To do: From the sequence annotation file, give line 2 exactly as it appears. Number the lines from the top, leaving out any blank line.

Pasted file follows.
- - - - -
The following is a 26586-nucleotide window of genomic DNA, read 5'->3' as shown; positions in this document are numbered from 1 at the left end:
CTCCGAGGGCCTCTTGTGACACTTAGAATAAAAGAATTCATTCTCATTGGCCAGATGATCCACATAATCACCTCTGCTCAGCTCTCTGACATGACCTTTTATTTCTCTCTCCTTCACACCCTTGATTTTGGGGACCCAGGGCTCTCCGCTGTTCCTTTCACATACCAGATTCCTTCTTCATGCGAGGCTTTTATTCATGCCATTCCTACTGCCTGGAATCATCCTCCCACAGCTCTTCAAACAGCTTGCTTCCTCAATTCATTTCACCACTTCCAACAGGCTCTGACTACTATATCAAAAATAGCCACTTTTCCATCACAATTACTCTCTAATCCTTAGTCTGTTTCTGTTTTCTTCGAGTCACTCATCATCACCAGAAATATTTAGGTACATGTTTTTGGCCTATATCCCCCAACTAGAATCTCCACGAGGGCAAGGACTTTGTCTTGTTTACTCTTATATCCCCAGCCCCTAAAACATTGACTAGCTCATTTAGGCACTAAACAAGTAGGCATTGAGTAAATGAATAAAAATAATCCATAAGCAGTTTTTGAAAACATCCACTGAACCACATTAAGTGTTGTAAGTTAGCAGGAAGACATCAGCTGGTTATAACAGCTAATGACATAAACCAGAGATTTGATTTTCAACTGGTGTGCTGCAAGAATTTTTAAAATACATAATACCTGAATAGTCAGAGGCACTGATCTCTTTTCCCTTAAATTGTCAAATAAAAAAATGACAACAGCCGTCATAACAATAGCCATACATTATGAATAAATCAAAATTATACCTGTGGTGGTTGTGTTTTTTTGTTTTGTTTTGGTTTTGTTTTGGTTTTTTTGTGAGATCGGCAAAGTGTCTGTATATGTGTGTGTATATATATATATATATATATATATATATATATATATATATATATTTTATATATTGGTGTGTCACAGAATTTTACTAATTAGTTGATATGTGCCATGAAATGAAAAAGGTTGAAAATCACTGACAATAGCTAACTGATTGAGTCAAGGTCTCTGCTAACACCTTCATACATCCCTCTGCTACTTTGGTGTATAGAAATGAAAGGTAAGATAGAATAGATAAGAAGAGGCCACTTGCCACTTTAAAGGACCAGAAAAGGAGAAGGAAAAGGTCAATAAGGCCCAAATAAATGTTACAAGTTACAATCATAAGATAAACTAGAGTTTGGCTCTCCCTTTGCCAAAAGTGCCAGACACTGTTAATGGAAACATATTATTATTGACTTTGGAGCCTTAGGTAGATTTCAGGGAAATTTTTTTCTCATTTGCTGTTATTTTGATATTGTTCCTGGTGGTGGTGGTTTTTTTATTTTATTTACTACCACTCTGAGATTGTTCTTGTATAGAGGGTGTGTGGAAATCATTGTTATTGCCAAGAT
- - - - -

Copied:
CTCCGAGGGCCTCTTGTGACACTTAGAATAAAAGAATTCATTCTCATTGGCCAGATGATCCACATAATCACCTCTGCTCAGCTCTCTGACATGACCTTTTATTTCTCTCTCCTTCACACCCTTGATTTTGGGGACCCAGGGCTCTCCGCTGTTCCTTTCACATACCAGATTCCTTCTTCATGCGAGGCTTTTATTCATGCCATTCCTACTGCCTGGAATCATCCTCCCACAGCTCTTCAAACAGCTTGCTTCCTCAATTCATTTCACCACTTCCAACAGGCTCTGACTACTATATCAAAAATAGCCACTTTTCCATCACAATTACTCTCTAATCCTTAGTCTGTTTCTGTTTTCTTCGAGTCACTCATCATCACCAGAAATATTTAGGTACATGTTTTTGGCCTATATCCCCCAACTAGAATCTCCACGAGGGCAAGGACTTTGTCTTGTTTACTCTTATATCCCCAGCCCCTAAAACATTGACTAGCTCATTTAGGCACTAAACAAGTAGGCATTGAGTAAATGAATAAAAATAATCCATAAGCAGTTTTTGAAAACATCCACTGAACCACATTAAGTGTTGTAAGTTAGCAGGAAGACATCAGCTGGTTATAACAGCTAATGACATAAACCAGAGATTTGATTTTCAACTGGTGTGCTGCAAGAATTTTTAAAATACATAATACCTGAATAGTCAGAGGCACTGATCTCTTTTCCCTTAAATTGTCAAATAAAAAAATGACAACAGCCGTCATAACAATAGCCATACATTATGAATAAATCAAAATTATACCTGTGGTGGTTGTGTTTTTTTGTTTTGTTTTGGTTTTGTTTTGGTTTTTTTGTGAGATCGGCAAAGTGTCTGTATATGTGTGTGTATATATATATATATATATATATATATATATATATATATATATATTTTATATATTGGTGTGTCACAGAATTTTACTAATTAGTTGATATGTGCCATGAAATGAAAAAGGTTGAAAATCACTGACAATAGCTAACTGATTGAGTCAAGGTCTCTGCTAACACCTTCATACATCCCTCTGCTACTTTGGTGTATAGAAATGAAAGGTAAGATAGAATAGATAAGAAGAGGCCACTTGCCACTTTAAAGGACCAGAAAAGGAGAAGGAAAAGGTCAATAAGGCCCAAATAAATGTTACAAGTTACAATCATAAGATAAACTAGAGTTTGGCTCTCCCTTTGCCAAAAGTGCCAGACACTGTTAATGGAAACATATTATTATTGACTTTGGAGCCTTAGGTAGATTTCAGGGAAATTTTTTTCTCATTTGCTGTTATTTTGATATTGTTCCTGGTGGTGGTGGTTTTTTTATTTTATTTACTACCACTCTGAGATTGTTCTTGTATAGAGGGTGTGTGGAAATCATTGTTATTGCCAAGAT